Offboarding is the new onboarding!

Offboarding is such a difficult topic for you. In times when massive layoffs are done you need to be extremely careful how you execute this milestone in the employee lifecycle. No matter the various reasons and circumstances which lead to termination of the formal collaboration, it inevitably impacts the company brand and impacts the relationships built for years. 

It’s not an easy thing to dismiss a whole team or announce bankruptcy of a company thus cutting off suddenly and at once your full workforce. Especially when you know how much effort is put to hire each and every one of them, one-by-one, to onboard and engage them. Sometimes you just want to avoid thinking about it. The fact is people who work for you now trust you. That’s why you can not afford to treat them badly because they will never forget how you made them feel. How you as an employer or HR let people go is as equally important and critical as attracting and hiring them initially.

Exit process or offboarding is a natural part of the talent acquisition lifecycle. And it can actually be a positive, productive experience! Can you believe this? Believe it or not, the story your ex-employees say about your company is perceived times more credible in front of future partners or employees than the one of your current ones. So, here are 3 simple changes you can implement to turn a negative into a positive!

Change your words

Stop using the word “ex” or “former” in your vocabulary. Celebrate their contributions with titles that are positive and welcome them to return in the future. For example: past contributor, valued alumnus. 

Maybe you end a contract with an employee because their performance was low. Maybe it’s them who decided it’s time for a change. Regardless of the reason and story behind,  treat the people who you have worked with with the respect they deserve. Besides that, what if you look at them as future partners, or you may want to employ them in the future again. The concept of Alumnus builds the bridge between the past and the unknown future. Creates the so-called live-long connection and preserves at least some level of engagement. By delivering positive exit experience your former employees become your Brand Ambassadors.  

Change your conversations

Always start with an honest conversation of what happened that led to this decision. If you need to do a massive layoff, inform and communicate that personally to all of them. Don’t even just retrieve the access to their emails or send an email as an announcement. Take the courage to admit what went wrong and give people the opportunity to speak up their voice.

When you tell an employee that you would like to have an “exit interview,” that signals that the relationship is over. Instead, ask them if they would be able to help you with a “retro” and treat them like you would a valued job consultant. They’re there now to help you learn how to make that position stronger and more enticing for future candidates. The more you listen open-heartedly and show appreciation, the more valuable they become! If they know they are helping to create a better experience for the next person, aren’t they more likely to refer great candidates to you?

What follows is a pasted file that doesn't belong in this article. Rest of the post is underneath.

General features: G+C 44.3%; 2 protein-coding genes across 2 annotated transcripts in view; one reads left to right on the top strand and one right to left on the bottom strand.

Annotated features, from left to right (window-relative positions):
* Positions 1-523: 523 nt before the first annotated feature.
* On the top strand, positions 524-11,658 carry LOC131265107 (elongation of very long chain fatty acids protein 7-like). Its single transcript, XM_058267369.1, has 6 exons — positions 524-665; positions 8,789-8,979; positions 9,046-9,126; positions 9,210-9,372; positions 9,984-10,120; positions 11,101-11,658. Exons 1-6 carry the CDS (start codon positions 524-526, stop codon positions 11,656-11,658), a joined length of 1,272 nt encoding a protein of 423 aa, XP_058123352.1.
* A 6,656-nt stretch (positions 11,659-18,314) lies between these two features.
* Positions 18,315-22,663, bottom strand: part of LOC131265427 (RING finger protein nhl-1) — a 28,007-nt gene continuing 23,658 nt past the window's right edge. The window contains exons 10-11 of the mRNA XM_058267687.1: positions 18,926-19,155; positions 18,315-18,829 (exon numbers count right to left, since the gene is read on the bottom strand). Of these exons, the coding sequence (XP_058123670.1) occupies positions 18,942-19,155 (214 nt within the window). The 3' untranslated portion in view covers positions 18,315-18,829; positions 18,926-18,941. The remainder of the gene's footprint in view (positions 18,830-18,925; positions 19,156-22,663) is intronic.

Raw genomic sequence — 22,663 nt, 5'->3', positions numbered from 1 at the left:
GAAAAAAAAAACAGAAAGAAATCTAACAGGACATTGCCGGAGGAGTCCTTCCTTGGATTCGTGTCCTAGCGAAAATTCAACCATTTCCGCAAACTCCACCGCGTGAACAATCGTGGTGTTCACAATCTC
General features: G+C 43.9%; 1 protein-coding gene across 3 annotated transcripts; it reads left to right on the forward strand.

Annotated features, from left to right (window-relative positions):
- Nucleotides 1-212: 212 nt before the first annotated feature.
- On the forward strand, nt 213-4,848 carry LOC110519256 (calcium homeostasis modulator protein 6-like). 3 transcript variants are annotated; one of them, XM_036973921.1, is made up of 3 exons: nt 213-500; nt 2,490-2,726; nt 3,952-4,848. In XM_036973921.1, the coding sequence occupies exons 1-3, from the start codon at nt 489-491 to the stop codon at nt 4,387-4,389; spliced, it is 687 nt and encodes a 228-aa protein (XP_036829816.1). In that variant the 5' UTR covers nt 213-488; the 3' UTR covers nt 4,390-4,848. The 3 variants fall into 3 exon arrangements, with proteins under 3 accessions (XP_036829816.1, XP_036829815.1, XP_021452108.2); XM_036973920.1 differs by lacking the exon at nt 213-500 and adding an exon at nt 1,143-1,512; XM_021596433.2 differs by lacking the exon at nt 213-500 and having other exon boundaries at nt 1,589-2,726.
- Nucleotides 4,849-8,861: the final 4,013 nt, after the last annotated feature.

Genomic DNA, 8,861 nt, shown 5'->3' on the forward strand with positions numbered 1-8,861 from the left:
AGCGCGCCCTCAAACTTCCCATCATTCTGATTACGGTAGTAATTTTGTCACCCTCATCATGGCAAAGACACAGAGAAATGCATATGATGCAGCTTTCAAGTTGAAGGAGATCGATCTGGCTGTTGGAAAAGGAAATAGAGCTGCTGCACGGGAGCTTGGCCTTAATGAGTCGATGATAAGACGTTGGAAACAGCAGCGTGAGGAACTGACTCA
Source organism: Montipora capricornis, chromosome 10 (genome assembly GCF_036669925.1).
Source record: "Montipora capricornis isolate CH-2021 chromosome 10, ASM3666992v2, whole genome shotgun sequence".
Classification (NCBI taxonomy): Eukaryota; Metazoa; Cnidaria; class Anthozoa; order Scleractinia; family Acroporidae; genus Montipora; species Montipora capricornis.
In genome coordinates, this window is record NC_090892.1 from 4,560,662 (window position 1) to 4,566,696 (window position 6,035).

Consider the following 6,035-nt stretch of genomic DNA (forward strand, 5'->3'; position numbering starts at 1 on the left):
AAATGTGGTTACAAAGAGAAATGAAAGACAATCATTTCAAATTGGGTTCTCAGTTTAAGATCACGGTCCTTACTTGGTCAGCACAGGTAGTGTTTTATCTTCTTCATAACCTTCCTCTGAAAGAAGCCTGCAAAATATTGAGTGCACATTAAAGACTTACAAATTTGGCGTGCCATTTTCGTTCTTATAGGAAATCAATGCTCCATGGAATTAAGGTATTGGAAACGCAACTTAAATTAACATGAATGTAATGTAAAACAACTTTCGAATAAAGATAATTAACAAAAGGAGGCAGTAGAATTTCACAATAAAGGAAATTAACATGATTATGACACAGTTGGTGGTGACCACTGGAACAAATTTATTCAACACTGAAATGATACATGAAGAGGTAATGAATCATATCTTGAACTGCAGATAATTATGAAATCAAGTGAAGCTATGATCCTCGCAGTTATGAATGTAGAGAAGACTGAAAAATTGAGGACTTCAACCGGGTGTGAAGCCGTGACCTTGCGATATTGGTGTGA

Change your expectations

Stop expecting everyone who applies for a job with you to stay forever. The goal is for them to stay longer, but not forever. Let them know that you are proud to have them build on the legacy of those before them, and tell them that you are happy to support their overall career growth wherever that may lead. Tell them in advance that if or when they do decide to move on, you want your professional relationship with them to continue. Explain that you always want to partner with people after they leave! If you haven’t already, now is the time to create an Alumni Referral Club and give them the chance to refer talent to you even after they leave. In return, you can reward them both financially and by offering to give them glowing reviews on LinkedIn.

Remember, failing to create a positive plan for offboarding is a mistake! Why? Because by ending a relationship with negative inclination, you’re losing allies and potentially damaging your reputation.  What you can do instead is following our 3 steps to:

  • Change your words
  • Change your conversations
  • Change your expectations

Ending the collaboration with someone somehow brings bitter taste that you did something wrong somewhere. This is not true. It’s an exit point of a relationship between employer and employee and the starting point of an authentic human to human relationship. All you need is the proper context, strategy and desire to grow while letting employees go.

Ready to start building a better experience for your remote talent? Get in touch with us for a quick chat, and we’ll guide you through the process from start to end! 

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